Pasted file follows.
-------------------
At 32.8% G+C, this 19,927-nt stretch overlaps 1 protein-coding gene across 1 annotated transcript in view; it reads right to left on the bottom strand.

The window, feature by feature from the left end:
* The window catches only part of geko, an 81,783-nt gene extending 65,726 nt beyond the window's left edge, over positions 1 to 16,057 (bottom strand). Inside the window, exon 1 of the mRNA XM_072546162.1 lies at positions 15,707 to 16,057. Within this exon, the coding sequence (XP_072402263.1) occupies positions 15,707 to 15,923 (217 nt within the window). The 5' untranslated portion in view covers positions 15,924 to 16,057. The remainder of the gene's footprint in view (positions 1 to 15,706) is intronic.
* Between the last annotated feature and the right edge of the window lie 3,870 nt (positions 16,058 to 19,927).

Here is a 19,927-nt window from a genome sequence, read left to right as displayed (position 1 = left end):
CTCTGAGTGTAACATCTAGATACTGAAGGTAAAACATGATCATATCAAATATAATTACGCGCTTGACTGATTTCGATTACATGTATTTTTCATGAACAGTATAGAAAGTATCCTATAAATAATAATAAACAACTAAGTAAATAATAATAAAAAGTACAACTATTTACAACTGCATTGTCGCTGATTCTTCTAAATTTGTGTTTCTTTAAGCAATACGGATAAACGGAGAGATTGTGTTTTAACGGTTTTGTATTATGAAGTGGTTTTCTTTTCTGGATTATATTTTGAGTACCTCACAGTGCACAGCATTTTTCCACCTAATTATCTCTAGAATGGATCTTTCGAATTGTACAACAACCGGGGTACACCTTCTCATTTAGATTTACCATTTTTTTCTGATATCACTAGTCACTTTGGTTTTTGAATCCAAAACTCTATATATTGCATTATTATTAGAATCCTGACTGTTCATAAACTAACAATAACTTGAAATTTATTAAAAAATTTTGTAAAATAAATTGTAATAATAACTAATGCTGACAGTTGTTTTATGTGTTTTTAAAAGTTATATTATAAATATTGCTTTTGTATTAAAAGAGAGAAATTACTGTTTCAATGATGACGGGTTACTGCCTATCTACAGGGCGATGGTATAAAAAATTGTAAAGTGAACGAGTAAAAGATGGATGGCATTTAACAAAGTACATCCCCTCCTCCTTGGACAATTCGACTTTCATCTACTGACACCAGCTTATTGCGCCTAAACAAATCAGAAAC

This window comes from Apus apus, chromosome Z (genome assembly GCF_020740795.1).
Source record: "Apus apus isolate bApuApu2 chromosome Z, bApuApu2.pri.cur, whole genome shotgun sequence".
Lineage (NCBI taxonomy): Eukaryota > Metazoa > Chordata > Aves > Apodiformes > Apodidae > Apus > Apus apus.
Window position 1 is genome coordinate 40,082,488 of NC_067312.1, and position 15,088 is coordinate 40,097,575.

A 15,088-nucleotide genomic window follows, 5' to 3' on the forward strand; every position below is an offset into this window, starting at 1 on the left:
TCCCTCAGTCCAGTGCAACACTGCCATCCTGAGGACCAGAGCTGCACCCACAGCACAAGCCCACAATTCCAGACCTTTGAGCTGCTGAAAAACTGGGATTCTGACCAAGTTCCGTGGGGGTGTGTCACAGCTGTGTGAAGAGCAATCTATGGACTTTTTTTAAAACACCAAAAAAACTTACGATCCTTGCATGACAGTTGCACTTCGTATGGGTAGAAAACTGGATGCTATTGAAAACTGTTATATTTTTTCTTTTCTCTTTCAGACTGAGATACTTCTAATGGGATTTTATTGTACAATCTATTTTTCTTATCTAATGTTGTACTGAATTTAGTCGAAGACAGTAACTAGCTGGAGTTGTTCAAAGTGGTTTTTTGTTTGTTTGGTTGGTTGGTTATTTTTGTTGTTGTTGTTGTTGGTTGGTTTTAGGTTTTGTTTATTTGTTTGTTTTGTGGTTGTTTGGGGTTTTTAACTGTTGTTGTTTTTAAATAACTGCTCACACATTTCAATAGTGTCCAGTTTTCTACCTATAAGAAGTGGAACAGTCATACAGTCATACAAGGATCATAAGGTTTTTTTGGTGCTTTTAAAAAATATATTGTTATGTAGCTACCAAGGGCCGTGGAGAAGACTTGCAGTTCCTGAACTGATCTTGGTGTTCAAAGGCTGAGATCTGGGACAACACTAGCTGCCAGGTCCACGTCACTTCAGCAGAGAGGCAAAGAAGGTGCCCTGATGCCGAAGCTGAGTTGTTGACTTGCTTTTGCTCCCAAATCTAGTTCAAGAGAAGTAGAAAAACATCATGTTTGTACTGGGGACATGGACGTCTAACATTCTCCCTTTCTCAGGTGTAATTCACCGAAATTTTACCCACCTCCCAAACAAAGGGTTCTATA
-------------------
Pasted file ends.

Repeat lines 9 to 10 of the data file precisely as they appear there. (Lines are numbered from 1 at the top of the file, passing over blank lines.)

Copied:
Lineage (NCBI taxonomy): Eukaryota > Metazoa > Chordata > Aves > Apodiformes > Apodidae > Apus > Apus apus.
Window position 1 is genome coordinate 40,082,488 of NC_067312.1, and position 15,088 is coordinate 40,097,575.